Anti-convulsants in the Treatment of Low Back Pain and Lumbar Radicular Pain: A Systematic Review and Meta-analysis
There is moderate-to high-quality evidence that anticonvulsants are ineffective for the treatment of low back pain or lumbar radicular pain. There is high-quality evidence that gabapentinoids have a higher risk of adverse events.
Globally, millions of people are suffered from low back pain (LBP) and become a major cause of disability than any other health complication. It is predicted that about 5% to 10% of patients with LBP have sciatica and followed by leg pain.
Globally, millions of people are suffered from low back pain (LBP) and become a major cause of disability than any other health complication. It is predicted that about 5% to 10% of patients with LBP have sciatica and followed by leg pain. Few of the patients have also reported having neurogenic claudication, which is characterised by leg pain spinal stenosis and symptoms are worsened with physical activities (e.g., walking) and relieved by flexion (e.g., sitting).
Nonpharmacologic interventions and nonopioid analgesics are mostly recommended by the clinical guidelines for the treatment of LBP, rather than the potent painkillers such as anticonvulsants drugs.
The analgesic action of anticonvulsant medicines acts by limiting neuronal excitation and enhancing inhibition. Anticonvulsant drugs such as gabapentin and pregabalin, also known as gabapentinoids, have been reported to be beneficial in neuropathic pain conditions such as diabetic peripheral neuropathy. However, the none of the studies cleared the efficacy and safety of anticonvulsants in LBP and lumbar radicular pain. Therefore, the present systematic review aimed to evaluate the effectiveness and tolerability of anticonvulsants for the management of LBP and lumbar radicular pain.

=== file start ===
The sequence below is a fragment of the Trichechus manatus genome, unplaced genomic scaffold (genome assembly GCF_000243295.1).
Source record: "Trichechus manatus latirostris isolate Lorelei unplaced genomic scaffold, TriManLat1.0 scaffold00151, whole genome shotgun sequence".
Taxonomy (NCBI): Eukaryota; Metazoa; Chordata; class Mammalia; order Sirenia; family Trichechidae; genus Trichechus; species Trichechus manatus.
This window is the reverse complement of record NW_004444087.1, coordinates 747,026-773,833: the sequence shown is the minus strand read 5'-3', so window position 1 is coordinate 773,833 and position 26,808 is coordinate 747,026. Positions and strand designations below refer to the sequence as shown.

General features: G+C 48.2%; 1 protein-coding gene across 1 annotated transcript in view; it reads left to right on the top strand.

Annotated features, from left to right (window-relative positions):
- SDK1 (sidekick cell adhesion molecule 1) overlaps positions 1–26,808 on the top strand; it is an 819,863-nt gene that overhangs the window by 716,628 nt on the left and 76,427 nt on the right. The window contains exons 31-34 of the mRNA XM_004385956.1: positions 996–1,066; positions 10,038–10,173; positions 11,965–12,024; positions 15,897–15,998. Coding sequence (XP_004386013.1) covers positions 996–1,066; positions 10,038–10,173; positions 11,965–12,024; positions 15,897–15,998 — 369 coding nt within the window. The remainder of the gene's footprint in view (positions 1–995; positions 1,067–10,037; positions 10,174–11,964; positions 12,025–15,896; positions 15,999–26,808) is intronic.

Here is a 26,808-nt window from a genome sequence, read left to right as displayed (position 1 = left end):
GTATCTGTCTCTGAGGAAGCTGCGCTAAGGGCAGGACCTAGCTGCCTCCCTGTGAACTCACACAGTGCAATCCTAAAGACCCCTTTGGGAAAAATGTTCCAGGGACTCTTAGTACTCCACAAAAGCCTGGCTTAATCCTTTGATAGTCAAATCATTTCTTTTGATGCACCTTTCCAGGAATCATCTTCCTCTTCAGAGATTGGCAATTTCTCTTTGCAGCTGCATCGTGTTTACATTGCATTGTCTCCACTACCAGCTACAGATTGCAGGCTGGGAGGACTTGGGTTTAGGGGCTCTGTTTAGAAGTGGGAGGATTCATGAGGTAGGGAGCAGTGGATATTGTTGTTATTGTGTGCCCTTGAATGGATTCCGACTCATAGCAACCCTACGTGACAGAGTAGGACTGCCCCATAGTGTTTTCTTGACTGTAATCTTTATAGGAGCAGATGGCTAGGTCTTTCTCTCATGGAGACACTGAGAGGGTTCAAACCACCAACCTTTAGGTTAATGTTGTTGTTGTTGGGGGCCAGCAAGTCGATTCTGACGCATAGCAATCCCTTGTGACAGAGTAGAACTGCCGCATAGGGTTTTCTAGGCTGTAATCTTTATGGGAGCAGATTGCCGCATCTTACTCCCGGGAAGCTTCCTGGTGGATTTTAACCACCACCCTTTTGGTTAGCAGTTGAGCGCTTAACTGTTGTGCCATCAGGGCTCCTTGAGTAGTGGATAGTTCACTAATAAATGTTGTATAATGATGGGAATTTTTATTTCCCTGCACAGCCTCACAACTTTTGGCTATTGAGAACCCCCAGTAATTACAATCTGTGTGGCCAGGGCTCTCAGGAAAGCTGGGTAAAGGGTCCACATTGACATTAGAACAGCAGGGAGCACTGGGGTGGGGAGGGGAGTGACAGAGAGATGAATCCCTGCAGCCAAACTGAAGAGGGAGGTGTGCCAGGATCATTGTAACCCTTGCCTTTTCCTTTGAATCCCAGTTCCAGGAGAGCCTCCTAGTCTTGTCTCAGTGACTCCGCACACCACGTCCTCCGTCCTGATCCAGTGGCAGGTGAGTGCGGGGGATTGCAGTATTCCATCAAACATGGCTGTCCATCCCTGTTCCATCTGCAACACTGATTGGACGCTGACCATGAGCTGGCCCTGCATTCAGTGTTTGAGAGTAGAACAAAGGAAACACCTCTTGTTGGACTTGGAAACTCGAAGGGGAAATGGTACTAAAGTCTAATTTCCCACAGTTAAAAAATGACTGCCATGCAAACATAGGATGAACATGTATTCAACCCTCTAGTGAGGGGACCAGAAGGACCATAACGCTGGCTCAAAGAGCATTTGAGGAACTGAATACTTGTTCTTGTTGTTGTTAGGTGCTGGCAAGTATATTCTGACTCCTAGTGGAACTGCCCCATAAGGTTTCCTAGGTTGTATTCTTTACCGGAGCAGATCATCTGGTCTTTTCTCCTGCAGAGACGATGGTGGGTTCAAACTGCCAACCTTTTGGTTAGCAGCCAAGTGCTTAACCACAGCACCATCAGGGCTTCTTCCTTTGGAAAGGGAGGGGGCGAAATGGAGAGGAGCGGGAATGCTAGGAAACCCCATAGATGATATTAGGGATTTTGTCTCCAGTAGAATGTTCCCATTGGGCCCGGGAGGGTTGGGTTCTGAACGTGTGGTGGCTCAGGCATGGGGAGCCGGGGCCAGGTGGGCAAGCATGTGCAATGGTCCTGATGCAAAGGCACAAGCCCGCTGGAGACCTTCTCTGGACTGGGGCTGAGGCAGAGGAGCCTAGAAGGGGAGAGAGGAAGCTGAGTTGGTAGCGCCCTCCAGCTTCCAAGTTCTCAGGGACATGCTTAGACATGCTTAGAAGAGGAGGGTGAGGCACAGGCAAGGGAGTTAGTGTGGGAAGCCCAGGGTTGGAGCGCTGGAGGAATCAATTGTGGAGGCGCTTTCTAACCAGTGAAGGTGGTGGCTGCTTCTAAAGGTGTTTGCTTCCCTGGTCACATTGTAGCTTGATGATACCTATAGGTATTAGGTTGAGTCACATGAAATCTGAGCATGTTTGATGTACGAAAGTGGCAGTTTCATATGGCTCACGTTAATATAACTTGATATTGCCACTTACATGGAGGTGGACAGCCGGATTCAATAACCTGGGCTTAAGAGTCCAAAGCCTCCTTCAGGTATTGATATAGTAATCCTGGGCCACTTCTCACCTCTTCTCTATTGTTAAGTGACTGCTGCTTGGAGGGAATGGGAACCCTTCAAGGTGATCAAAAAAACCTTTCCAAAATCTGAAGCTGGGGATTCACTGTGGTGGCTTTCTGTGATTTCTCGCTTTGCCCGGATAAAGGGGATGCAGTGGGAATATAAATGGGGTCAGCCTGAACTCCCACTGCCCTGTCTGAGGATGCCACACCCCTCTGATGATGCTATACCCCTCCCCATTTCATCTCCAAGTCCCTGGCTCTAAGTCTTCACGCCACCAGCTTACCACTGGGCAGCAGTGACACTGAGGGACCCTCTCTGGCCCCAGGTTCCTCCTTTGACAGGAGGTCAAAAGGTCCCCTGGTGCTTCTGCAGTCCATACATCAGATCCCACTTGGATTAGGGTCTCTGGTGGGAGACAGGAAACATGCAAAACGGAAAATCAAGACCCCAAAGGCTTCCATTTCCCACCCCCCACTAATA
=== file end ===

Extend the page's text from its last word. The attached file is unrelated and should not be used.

Rationale behind research
- None of the previous studies determined the safety and efficacy of gabapentinoids against LBP and lumbar radicular pain and also these studies were limited only to populations with chronic back pain
- Therefore, Oliver Enke conducted this systematic review to evaluate the effectiveness and safety of anticonvulsant drugs for the management of LBP and lumbar radicular pain compared with placebo.
To determine the efficacy and tolerability of anticonvulsants in the treatment of low back pain and lumbar radicular pain compared with placebo.
- Primary outcomes: Pain and disability outcomes
- Secondary outcomes: Safety outcomes
- Risk of bias: Two reviewers (O.E., H.A.N.) individually evaluated the risk of bias using the 11-item Physiotherapy Evidence Database (PEDro) scale with disagreements resolved by consensus.
- Assessment of heterogeneity: Heterogeneity was assessed by undertook pooling if heterogeneity was acceptable (e.g., I 2 < 75%) using a random-effects model.
- Grading of evidence: The overall quality of evidence was assessed by using a Grading of Recommendations Assessment, Development and Evaluation (GRADE) approach, which considered study design, the risk of bias, imprecision and inconsistency. For each domain the quality of evidence was downgraded by 1 or 2 levels, depending on whether a serious or a severe flaw was present. GRADE was applied in panel discussions, and the consensus was used to resolve any disagreement